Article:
The stars were quite literally aligned in the early hours this morning for a successful refloating of the giant CSCL Indian Ocean.
The 400 m long, 19,000 teu containership is now berthed at the Port of Hamburg, a week after it had run hard aground on the river Elbe while en route to the German port from Felixstowe.
After a number of attempts to shift it, authorities waited until early Tuesday morning for a spring tide caused by the gravitational pull of the sun and the moon to finally free the green hulled leviathan, one of the largest ships afloat today.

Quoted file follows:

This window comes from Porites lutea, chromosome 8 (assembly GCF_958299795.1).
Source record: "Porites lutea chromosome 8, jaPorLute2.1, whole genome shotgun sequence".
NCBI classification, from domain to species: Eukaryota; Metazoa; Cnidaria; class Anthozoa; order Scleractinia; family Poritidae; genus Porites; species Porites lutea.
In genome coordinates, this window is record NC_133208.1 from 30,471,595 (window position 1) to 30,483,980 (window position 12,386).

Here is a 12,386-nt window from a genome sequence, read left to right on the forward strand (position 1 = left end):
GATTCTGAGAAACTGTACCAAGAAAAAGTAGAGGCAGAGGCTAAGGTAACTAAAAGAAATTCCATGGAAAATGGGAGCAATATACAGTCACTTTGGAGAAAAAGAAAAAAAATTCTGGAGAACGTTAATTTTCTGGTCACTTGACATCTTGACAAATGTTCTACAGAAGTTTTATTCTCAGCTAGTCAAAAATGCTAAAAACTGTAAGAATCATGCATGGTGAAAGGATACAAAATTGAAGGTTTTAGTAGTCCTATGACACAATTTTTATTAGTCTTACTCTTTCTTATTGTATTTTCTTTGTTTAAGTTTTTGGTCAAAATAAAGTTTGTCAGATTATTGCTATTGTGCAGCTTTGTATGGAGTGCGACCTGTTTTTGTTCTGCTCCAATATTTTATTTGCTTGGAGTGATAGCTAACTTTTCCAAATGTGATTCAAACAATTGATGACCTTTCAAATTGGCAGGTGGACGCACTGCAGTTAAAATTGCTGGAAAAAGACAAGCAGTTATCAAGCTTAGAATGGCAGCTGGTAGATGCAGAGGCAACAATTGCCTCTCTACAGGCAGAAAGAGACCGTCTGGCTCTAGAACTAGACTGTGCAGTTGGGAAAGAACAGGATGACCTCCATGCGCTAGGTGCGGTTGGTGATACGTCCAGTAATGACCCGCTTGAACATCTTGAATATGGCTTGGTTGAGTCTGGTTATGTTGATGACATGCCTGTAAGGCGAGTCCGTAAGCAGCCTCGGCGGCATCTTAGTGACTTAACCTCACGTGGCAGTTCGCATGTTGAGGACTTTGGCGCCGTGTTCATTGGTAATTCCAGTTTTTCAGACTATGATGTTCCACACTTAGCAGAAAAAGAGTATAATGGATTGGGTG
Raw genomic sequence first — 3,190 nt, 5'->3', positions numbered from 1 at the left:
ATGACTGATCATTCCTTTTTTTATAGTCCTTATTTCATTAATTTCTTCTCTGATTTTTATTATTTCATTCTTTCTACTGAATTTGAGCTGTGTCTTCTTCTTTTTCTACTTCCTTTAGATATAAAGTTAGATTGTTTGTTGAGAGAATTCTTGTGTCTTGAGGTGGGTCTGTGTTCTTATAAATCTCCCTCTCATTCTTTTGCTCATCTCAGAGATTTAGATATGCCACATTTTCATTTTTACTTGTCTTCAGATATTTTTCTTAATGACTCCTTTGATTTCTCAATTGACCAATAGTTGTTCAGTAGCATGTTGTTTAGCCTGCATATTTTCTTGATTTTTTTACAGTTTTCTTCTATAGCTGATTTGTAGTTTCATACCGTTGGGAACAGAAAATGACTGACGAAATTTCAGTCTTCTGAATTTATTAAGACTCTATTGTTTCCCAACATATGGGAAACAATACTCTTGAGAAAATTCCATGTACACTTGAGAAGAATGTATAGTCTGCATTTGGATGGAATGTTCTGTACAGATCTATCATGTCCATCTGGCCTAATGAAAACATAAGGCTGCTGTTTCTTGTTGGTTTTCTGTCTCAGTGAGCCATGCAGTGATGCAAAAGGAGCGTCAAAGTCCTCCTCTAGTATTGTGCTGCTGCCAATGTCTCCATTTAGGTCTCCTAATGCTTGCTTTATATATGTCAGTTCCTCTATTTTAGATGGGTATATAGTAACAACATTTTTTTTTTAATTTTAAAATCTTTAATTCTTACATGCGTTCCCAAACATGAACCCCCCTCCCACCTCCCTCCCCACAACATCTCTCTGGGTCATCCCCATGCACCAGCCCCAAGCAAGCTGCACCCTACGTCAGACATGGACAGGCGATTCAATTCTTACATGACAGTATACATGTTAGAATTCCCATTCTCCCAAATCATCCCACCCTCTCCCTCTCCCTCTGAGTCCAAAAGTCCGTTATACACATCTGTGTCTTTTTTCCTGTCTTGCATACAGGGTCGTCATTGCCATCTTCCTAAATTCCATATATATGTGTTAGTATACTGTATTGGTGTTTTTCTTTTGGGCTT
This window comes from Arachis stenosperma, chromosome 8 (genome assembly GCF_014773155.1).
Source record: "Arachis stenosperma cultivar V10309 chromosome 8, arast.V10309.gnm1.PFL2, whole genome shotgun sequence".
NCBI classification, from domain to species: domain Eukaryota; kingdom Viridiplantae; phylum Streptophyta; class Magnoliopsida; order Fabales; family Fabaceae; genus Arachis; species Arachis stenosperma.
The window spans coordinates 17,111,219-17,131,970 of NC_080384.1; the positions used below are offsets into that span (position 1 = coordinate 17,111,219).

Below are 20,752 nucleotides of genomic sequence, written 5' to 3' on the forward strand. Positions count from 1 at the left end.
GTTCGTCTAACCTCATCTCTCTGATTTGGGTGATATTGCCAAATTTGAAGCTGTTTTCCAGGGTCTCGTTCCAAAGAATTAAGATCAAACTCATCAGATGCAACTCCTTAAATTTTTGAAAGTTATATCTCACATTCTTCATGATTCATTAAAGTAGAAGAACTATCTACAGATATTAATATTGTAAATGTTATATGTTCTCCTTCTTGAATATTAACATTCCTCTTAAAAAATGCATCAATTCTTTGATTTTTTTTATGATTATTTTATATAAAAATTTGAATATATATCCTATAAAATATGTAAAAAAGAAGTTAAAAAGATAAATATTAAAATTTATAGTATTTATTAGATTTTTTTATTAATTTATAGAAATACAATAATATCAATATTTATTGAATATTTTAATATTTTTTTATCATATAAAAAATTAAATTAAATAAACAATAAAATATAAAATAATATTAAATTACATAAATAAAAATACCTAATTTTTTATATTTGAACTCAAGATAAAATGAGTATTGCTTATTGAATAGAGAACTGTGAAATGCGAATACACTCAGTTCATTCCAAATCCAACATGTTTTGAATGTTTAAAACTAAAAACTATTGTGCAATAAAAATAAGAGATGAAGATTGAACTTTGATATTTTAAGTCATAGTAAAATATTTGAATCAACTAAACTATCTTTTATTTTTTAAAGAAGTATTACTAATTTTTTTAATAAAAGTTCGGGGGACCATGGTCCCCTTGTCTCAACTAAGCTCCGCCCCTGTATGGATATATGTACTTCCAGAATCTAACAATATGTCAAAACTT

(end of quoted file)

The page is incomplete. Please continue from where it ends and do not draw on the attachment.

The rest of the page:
In the days leading up to the operation, thousands of tons of bunkers and ballast water had been taken off the ship and dredgers were deployed to deepen the channel alongside the stuck ship.
Overnight, a portion of the river was closed as 12 tugs were deployed to move the CSCL Indian Ocean with the spring tide bringing an important extra 1.2 m of water depth to the river.
The ship, which is believed to have lost its steering power in the run up to the accident, is now in port and is being inspected for any damage.
Ironically, the CSCL Indian Ocean is moored in Hamburg opposite the Hyundai Drive, another giant boxship that also ran into difficulty earlier this year when it hit a bouy.